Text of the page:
is a glass full of tea and a piece of sugar in the mouth,"
Pushkin once said. Tea is that more tranquil sibling of coffee, a
drink that can be enjoyed in solitude or with friends, or
ritualized into ceremonies that reflect symbolic or philosophical
viewpoints. The history of tea is intimately linked with Asia
where it originated. In Japan, a proverb goes something like this:
If man has no tea in him, he is incapable of understanding truth
and beauty… In the West, tea has come to be associated
with the idea of getting down to a cosy tête-à-tête with a friend
or confidante, the idea of tea and sympathy.
Tea was already a
popular drink in the Yangtse-Kiang valley in the 4th century A.D.,
where it was later called 'froth of the liquid jade.' The Chinese
poet Luwuh codified the world of tea in the Chaking - the Holy
Scripture of tea - in the 8th century. Historically, tea has been
presented in at least three ways: in cakes that are boiled, in
powder which is whipped, and as leaves which are steeped. It has
been poetically suggested, in The Book of Tea, by Okakura
Kakuzo that the three different preparations
roughly correspond to the philosophies which prevailed under the
succeeding Tang, Sung and Ming dynasties of China and which in
turn parallel - in Western terminology - Classic, Romantic and
Naturalistic sensibilities. As early as the 8th century the
Japanese also fell under the spell of tea. They ritualized tea
drinking, incorporating Taoist principles of equilibrium as well
as an attention to detail and aesthetic beauty. Everything from
the simple construction of the tea house to the economy of gesture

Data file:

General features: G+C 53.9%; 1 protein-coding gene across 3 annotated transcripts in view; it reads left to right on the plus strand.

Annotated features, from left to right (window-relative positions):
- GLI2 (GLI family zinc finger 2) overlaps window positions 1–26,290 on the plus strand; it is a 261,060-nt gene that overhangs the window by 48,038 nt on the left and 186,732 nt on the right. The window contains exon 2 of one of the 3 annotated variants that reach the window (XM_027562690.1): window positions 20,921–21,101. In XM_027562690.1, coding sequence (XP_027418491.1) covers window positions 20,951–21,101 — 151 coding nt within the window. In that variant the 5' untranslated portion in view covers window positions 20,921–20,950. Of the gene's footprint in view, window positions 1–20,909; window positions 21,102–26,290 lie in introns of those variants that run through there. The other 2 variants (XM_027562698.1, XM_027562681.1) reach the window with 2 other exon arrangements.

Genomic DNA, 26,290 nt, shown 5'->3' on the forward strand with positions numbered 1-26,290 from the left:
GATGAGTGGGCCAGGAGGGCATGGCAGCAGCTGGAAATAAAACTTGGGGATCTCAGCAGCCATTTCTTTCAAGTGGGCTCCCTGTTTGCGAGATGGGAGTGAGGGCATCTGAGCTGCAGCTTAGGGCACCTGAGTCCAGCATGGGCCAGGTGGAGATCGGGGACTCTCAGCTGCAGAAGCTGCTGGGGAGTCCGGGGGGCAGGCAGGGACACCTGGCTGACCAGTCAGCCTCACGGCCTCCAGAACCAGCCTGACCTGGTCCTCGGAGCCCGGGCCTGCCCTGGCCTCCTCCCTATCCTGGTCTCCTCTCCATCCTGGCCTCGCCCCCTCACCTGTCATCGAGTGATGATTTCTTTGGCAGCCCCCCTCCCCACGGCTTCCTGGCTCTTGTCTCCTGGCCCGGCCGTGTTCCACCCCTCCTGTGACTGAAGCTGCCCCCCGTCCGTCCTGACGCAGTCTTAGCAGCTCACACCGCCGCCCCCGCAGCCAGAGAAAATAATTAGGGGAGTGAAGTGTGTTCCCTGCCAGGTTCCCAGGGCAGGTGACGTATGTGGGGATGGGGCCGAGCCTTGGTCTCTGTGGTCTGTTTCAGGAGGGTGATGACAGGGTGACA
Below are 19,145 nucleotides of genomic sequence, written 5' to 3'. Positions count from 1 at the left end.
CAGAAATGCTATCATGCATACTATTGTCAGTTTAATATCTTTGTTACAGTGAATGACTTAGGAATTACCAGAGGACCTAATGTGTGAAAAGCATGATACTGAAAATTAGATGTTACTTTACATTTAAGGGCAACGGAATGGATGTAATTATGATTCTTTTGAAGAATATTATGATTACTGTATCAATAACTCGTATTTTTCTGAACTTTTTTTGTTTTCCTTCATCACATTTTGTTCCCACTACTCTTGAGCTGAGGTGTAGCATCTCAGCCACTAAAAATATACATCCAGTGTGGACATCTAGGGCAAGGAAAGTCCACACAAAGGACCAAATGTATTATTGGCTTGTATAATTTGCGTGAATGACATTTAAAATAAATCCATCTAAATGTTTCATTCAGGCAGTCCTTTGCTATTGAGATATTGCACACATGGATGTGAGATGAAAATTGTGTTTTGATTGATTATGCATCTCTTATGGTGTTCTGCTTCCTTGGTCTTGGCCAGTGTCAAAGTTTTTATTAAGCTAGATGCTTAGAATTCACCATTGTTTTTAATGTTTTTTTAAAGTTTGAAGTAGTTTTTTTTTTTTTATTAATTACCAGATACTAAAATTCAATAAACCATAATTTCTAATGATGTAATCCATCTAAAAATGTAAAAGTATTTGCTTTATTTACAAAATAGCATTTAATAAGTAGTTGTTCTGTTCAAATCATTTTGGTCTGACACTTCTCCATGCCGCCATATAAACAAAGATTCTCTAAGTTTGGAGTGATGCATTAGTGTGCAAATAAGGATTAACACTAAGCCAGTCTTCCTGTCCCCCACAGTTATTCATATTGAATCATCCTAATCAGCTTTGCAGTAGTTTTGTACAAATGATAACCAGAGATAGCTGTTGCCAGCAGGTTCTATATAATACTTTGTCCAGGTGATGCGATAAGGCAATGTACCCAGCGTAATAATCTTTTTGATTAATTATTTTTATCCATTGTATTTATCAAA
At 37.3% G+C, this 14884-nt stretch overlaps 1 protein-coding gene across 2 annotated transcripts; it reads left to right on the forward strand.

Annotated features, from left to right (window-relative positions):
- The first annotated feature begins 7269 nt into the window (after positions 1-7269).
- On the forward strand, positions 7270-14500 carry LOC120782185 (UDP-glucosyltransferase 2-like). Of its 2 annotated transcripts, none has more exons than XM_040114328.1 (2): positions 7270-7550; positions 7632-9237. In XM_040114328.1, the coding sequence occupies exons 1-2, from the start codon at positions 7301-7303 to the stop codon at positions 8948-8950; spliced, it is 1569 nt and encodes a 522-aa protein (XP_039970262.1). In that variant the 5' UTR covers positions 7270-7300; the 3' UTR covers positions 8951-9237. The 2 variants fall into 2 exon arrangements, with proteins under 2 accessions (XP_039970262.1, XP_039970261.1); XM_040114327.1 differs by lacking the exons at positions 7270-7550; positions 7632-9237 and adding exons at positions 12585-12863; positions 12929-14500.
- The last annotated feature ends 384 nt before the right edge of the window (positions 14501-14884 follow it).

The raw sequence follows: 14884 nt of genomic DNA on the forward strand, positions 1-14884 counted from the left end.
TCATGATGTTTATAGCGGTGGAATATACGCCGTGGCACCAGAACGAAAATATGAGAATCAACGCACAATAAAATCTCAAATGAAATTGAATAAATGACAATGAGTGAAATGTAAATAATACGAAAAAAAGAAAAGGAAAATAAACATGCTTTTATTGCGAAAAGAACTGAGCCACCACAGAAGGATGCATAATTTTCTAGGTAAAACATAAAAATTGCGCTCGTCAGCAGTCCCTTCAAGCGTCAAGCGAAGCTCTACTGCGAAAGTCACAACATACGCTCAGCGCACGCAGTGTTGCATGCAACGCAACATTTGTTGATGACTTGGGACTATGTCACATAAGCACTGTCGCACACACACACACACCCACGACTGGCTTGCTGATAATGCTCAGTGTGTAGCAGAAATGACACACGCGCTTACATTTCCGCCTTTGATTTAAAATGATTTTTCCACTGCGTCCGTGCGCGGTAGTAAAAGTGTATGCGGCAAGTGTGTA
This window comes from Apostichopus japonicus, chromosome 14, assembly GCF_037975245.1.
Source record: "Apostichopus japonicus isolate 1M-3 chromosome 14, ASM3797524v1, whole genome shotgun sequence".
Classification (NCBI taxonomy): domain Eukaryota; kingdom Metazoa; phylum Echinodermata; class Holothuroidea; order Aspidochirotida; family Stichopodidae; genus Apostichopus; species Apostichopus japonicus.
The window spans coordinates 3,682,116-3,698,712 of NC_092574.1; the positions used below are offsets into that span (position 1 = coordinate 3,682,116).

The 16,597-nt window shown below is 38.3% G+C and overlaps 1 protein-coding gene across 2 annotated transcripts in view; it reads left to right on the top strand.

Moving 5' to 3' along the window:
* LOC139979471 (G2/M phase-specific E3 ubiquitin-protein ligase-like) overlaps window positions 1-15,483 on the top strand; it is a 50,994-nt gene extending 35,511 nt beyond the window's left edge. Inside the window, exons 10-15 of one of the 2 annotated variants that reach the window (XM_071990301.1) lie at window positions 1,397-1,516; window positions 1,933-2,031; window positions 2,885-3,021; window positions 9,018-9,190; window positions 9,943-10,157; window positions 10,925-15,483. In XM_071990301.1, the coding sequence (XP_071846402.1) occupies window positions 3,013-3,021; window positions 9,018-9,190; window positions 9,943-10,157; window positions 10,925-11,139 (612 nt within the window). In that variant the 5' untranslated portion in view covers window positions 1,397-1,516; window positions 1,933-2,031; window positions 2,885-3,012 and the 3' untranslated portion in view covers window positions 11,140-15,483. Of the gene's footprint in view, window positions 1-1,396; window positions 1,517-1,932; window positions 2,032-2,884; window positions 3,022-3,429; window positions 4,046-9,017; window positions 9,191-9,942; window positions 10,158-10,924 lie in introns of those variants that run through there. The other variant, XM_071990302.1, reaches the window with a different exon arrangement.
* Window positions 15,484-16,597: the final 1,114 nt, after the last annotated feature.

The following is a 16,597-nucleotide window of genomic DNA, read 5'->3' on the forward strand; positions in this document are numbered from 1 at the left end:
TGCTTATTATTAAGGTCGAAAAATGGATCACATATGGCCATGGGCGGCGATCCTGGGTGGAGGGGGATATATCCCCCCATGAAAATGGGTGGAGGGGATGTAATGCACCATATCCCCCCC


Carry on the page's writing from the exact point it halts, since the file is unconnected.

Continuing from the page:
employed in serving tea followed philosophical protocol. Tea also
had its practical applications in medieval Japan, where it was
sometimes used to keep Buddhist monks from falling asleep while
Tea is classified according to categories such as
whether it is picked early or late; how long the leaves are; and
how many days it has been fermented or oxidized. As tea spread throughout the world, it
continued to reflect cultural mores and regional differences.
Morocco where the weather can be blisteringly hot, tea is poured
over lightly crushed mint leaves - a tantalizing and refreshing
brew. In Russia, where sugar was long a luxury, tea is sweetened
with cherry jam: the result is wonderfully tangy and dessert-like.
British high tea, itself a formal process, includes finger
sandwiches both sweet and savory and meats such as spiced ham.
So whether the weather gets abominably cold or hot, or when you
simply need to relax and take the measure of things, remember that
tea - a drink with jam and bread - is a soothing choice for
just about any occasion.